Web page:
Too many doubts over new A-League club
101 Have your say
FFA CEO Ben Buckley at the A-League's Western Sydney club announcement (Image courtesy Fox Sports)
The $8 million funding scheme for the new Western Sydney franchise to join the A-League competition came rather out of the blue. There are still many unanswered questions, which could threaten the life of this club before it has even begun.
Firstly, the ‘code wars’ of the west could be a major preventative factor to create a fan-base and get settled in the area.
NRL CEO David Gallop remains confident that the west suburbs are a solid NRL stomping ground when threats from the AFL came pouring in.
Now that the GWS squad has been established and minimal crowds are in attendance to their matches, the most recent being 8603, where does the new A-League squad expect to be forming a fan-base?
If it is asking to split the fans of Sydney FC, who only receive an average of just over 14,000 per game, they are going to have to find new means of gaining a crowd.
On a similar subject, how is the club going to fair against sides which have been settled since the A-League’s establishment?
It takes time to build a team, relationships, tactics and most importantly a sense of ‘professionalism’ that comes with competing in Australia’s elite football competition.
Given that this new squad has roughly five to six months to find some shape, it seems quite unrealistic that they could compete with the likes of Brisbane, the Central Coast and Melbourne.
It could be an idea, much like the Gold Coast Suns in the AFL, to establish a club, before waiting it out to get comfortable.
Theoretically this enables an easy transition into the competition, but then again, it hasn’t really helped them.
With the club currently adamant that a marquee signing is neither necessary nor required for its establishment, where will the club source their squad and receive the depth a marquee signing will grant them?
Also, how are they certain they will not just rise and fall, much like the North Queensland Fury, which lasted only two years in the competition?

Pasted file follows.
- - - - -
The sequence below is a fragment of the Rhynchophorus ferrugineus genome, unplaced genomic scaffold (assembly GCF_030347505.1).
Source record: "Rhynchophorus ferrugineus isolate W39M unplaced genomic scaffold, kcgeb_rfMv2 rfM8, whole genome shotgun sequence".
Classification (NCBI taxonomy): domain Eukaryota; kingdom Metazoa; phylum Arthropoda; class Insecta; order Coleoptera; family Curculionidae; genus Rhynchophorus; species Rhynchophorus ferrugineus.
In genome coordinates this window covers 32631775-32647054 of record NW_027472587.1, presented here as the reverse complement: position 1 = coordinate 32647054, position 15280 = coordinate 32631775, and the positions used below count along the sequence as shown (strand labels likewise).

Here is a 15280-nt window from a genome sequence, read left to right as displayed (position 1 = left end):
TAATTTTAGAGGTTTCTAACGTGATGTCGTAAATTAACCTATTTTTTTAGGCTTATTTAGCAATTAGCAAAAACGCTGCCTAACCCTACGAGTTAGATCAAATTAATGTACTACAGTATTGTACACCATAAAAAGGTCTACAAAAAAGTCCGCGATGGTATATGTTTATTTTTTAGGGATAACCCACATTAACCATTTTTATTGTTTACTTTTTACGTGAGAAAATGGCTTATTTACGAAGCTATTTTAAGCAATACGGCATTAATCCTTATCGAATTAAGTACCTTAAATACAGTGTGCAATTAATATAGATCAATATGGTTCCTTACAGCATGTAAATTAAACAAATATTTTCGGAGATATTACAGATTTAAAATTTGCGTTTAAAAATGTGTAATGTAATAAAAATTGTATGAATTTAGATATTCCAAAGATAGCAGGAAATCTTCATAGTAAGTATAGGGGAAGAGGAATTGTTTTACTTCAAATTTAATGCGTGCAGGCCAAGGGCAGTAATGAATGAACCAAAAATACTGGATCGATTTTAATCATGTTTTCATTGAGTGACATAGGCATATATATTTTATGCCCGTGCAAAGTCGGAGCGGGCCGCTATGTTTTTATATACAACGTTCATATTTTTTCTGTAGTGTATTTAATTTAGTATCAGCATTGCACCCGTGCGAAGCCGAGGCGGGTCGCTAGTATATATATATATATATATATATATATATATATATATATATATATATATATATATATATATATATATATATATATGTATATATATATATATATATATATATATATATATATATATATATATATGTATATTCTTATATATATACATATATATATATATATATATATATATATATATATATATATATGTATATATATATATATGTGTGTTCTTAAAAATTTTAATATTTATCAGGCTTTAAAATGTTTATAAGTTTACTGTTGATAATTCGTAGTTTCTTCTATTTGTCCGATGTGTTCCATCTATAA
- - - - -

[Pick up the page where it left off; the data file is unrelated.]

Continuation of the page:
Even with a godsend – albeit an aged one – such as Robbie Fowler and a fiery inception they failed to provide any real competition.
The question could be asked that they might not want to replicate the Fury’s idea of signing a marquee player and suffer the same fate.
Furthermore, where is the new club expecting to source a rich businessman from to support the club?
Central Coast has John Singleton, Perth Glory has Tony Sage, Newcastle Jets have Nathan Tinkler and the Gold Coast has Clive Palmer.
It is widely agreed that these figures can cause some harm – Nathan Tinkler is currently holding the Jets’ fate on his shoulders – but these moguls are what keeps these clubs in the competition.
Even though the FFA is yet to finalise whether Gold Coast will be in the A-League next season, they have Clive Palmer’s backing.
Tony Popovic’s appointment as inaugural coach was surprising, but was a positive move for the new club.
Popovic can provide depth to the squad, having finished his career with Sydney FC.
He also has some experience through his small stay as assistant manager of Crystal Palace.
Who knows, maybe Tony can keep a strong connection and loan out up-and-coming players through Crystal Palace?
By all means, I am not totally against establishing a football team in the west and I wish them all the best.
But there are many doubts surrounding the decision to enter the team immediately into A-League for the upcoming season.
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